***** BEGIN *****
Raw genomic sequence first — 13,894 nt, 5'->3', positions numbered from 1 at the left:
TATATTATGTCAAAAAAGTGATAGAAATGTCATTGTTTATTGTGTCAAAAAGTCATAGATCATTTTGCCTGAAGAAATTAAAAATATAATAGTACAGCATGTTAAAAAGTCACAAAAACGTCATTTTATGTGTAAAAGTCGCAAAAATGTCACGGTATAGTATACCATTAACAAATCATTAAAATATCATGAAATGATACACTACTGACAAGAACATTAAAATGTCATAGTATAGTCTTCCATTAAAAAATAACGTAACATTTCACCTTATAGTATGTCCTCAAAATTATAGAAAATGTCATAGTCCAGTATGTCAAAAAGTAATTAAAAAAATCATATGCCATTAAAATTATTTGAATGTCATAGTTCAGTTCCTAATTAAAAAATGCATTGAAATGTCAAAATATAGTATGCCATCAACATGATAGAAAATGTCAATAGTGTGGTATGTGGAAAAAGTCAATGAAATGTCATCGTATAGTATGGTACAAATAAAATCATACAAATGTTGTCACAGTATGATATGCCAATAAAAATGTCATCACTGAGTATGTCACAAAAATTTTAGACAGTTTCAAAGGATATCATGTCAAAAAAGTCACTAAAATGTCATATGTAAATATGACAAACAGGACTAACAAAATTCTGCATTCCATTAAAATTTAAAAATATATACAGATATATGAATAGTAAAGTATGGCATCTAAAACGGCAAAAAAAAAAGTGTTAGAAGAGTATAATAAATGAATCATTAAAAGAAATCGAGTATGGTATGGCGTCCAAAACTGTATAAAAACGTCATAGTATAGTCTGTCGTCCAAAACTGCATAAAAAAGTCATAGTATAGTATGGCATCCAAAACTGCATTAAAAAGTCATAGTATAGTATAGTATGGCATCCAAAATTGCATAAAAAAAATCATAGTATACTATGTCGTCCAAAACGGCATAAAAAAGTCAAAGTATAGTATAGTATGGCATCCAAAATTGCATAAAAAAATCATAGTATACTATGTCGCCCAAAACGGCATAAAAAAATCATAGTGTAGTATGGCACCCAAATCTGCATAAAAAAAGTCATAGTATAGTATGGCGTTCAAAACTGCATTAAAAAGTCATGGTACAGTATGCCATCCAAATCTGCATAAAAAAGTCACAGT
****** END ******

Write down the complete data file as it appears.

Raw genomic sequence first — 13,894 nt, 5'->3', positions numbered from 1 at the left:
TATATTATGTCAAAAAAGTGATAGAAATGTCATTGTTTATTGTGTCAAAAAGTCATAGATCATTTTGCCTGAAGAAATTAAAAATATAATAGTACAGCATGTTAAAAAGTCACAAAAACGTCATTTTATGTGTAAAAGTCGCAAAAATGTCACGGTATAGTATACCATTAACAAATCATTAAAATATCATGAAATGATACACTACTGACAAGAACATTAAAATGTCATAGTATAGTCTTCCATTAAAAAATAACGTAACATTTCACCTTATAGTATGTCCTCAAAATTATAGAAAATGTCATAGTCCAGTATGTCAAAAAGTAATTAAAAAAATCATATGCCATTAAAATTATTTGAATGTCATAGTTCAGTTCCTAATTAAAAAATGCATTGAAATGTCAAAATATAGTATGCCATCAACATGATAGAAAATGTCAATAGTGTGGTATGTGGAAAAAGTCAATGAAATGTCATCGTATAGTATGGTACAAATAAAATCATACAAATGTTGTCACAGTATGATATGCCAATAAAAATGTCATCACTGAGTATGTCACAAAAATTTTAGACAGTTTCAAAGGATATCATGTCAAAAAAGTCACTAAAATGTCATATGTAAATATGACAAACAGGACTAACAAAATTCTGCATTCCATTAAAATTTAAAAATATATACAGATATATGAATAGTAAAGTATGGCATCTAAAACGGCAAAAAAAAAAGTGTTAGAAGAGTATAATAAATGAATCATTAAAAGAAATCGAGTATGGTATGGCGTCCAAAACTGTATAAAAACGTCATAGTATAGTCTGTCGTCCAAAACTGCATAAAAAAGTCATAGTATAGTATGGCATCCAAAACTGCATTAAAAAGTCATAGTATAGTATAGTATGGCATCCAAAATTGCATAAAAAAAATCATAGTATACTATGTCGTCCAAAACGGCATAAAAAAGTCAAAGTATAGTATAGTATGGCATCCAAAATTGCATAAAAAAATCATAGTATACTATGTCGCCCAAAACGGCATAAAAAAATCATAGTGTAGTATGGCACCCAAATCTGCATAAAAAAAGTCATAGTATAGTATGGCGTTCAAAACTGCATTAAAAAGTCATGGTACAGTATGCCATCCAAATCTGCATAAAAAAGTCACAGT